A Family Tree Grows Online

I believe descendants and relatives (and cousins I don't yet know about) are far more likely to find my public family tree on Ancestry, if they have any interest at all.

As I wrote in my book, Planning a Future for Your Family's Pastonline trees should be noted in any genealogical "will." For my part, I'm leaving my genealogical heirs a bit of money for an Ancestry subscription so they can noodle around and see how the tree works. They can use mobile or desktop devices, whatever suits their fancy.

Of course, I sync with RootsMagic very frequently so I always have the latest version of my tree on my computer, including all media. This is because I work on the Ancestry tree (multiple trees, actually) every week, sometimes every day. New documents become available, or new photos surface in the family--those are good reasons to add to my online tree and share with those who have been invited to see it. Also, I like to look at DNA hints and compare those trees with mine on Ancestry. It's just convenient to have the latest tree online.

Way in the future, my heirs can decide if they want their own genealogy software. If not, they and I can rest easy, knowing the tree and documentation are on Ancestry for the family to see at any time.

Tuesday, February 12, 2019

See You at Family Tree Live in London, April 26-27

Family Tree magazine has cooked up Family Tree Livea big new genealogy show in London on Friday and Saturday, April 26-27!

There will be more than 60 lectures, with three choices of expert speakers or panels per each time slot. For hands-on learning, the show also offers dozens of workshops, including a special track about DNA for genealogy.

You can buy tickets and prebook your seat in lectures and workshops right now!

It's new, it's live, and I'm thrilled to be on the program as a speaker and panelist during three sessions. Please say hello if you come to one of these talks:
  • #Genealogy and #familyhistory: How to use social media for genealogy (at 12:15 pm on Friday, April 26) - I'll decode the hashtags and show you how to get the most out of using Twitter, Facebook, Pinterest for genealogy, whether you want to join the conversation or follow to lurk and learn.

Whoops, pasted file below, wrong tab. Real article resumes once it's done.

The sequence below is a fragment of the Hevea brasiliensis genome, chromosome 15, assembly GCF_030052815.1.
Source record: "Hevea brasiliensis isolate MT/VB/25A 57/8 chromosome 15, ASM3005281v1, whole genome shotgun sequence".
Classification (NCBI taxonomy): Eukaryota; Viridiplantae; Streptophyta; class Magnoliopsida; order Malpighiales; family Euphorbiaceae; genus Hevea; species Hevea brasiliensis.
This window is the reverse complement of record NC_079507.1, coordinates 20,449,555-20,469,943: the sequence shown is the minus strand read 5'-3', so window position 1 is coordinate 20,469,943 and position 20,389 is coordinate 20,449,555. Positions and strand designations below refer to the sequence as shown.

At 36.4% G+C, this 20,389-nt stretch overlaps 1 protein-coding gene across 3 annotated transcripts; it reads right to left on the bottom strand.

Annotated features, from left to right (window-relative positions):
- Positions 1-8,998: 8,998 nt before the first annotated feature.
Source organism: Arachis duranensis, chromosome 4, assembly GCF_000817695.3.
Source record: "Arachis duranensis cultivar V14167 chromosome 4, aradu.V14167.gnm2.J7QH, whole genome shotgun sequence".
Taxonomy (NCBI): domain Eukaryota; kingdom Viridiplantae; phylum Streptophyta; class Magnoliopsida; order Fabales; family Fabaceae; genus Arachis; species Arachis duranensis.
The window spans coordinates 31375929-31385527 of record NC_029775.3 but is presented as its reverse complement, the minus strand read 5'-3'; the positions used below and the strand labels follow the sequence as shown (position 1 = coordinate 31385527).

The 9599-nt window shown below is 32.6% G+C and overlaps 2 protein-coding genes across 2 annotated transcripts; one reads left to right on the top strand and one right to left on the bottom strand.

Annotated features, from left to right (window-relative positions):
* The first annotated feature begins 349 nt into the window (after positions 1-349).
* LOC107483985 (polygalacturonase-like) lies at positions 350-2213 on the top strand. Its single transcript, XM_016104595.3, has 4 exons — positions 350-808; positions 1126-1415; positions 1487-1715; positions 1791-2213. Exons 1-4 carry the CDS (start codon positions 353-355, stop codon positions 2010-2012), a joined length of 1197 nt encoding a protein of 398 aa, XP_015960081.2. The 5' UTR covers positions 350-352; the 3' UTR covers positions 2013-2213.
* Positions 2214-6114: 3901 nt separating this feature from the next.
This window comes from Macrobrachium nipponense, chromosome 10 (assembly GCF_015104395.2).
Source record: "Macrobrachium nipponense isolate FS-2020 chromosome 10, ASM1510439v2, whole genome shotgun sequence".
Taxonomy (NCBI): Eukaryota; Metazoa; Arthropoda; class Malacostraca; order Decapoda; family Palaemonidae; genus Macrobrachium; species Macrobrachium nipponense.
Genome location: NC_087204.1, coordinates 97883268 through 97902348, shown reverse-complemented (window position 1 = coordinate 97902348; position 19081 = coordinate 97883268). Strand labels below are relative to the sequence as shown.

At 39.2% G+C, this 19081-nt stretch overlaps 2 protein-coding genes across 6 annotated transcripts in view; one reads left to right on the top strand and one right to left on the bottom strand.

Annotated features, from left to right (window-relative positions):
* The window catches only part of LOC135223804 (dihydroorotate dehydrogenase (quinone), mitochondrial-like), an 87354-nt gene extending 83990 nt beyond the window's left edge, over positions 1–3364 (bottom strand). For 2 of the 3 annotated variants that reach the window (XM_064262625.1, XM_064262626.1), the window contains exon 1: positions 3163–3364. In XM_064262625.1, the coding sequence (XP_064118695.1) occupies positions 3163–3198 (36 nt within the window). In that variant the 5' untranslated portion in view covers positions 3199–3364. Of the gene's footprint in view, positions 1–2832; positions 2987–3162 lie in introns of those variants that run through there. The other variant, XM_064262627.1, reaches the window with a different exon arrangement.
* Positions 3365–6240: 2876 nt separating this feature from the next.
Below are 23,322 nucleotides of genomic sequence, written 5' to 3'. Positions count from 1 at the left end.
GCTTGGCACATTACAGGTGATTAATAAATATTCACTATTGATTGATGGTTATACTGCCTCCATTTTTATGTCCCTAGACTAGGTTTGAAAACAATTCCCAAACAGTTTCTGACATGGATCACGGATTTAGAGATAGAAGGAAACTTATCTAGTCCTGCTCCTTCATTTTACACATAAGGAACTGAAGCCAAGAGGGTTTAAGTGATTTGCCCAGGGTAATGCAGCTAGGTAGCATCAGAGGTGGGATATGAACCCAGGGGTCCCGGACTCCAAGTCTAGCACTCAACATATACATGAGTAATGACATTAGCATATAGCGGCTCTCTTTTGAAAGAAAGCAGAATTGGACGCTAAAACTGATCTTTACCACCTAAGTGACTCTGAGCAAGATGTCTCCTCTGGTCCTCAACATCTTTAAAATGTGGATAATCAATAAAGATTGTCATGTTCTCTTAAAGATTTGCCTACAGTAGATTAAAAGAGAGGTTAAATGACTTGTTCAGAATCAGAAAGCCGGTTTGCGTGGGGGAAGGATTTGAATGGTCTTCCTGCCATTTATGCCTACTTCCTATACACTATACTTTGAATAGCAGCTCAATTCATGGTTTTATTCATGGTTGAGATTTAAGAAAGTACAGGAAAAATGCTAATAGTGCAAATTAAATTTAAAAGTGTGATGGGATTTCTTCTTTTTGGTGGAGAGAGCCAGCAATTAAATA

• Planning a future for your family's past: Do you have a genealogical will? (at 10:00 am on Saturday, April 27) - After a brief overview of organizing genealogy files so they look like a legacy, I'll explain why and how to prepare a genealogical 'will' to keep old photos and documents safe for future generations.* 
  • Crash course in writing your family history (at 11:30 am on Saturday, April 27) - Gill Blanchard, Diane Lindsay, and I will offer practical ideas and tips for writing your family's history so descendants will know the more about the lives lived by their ancestors--not just names and dates.
* You can find out even more by reading my best-selling genealogy book, Planning a Future for Your Family's Past.

Wednesday, January 30, 2019

Finding a Home for My WAC Aunt's Materials

My mother's twin sister, Dorothy H. Schwartz (1919-2001), enlisted as a WAC during WWII, just months after graduating from Hunter College in New York City. She had a distinguished military career and was transformed by her wartime experiences.

My family has long held a small collection of Auntie Dorothy's WAC documents and photos, plus a copy of the book she wrote as historian of her WAC unit.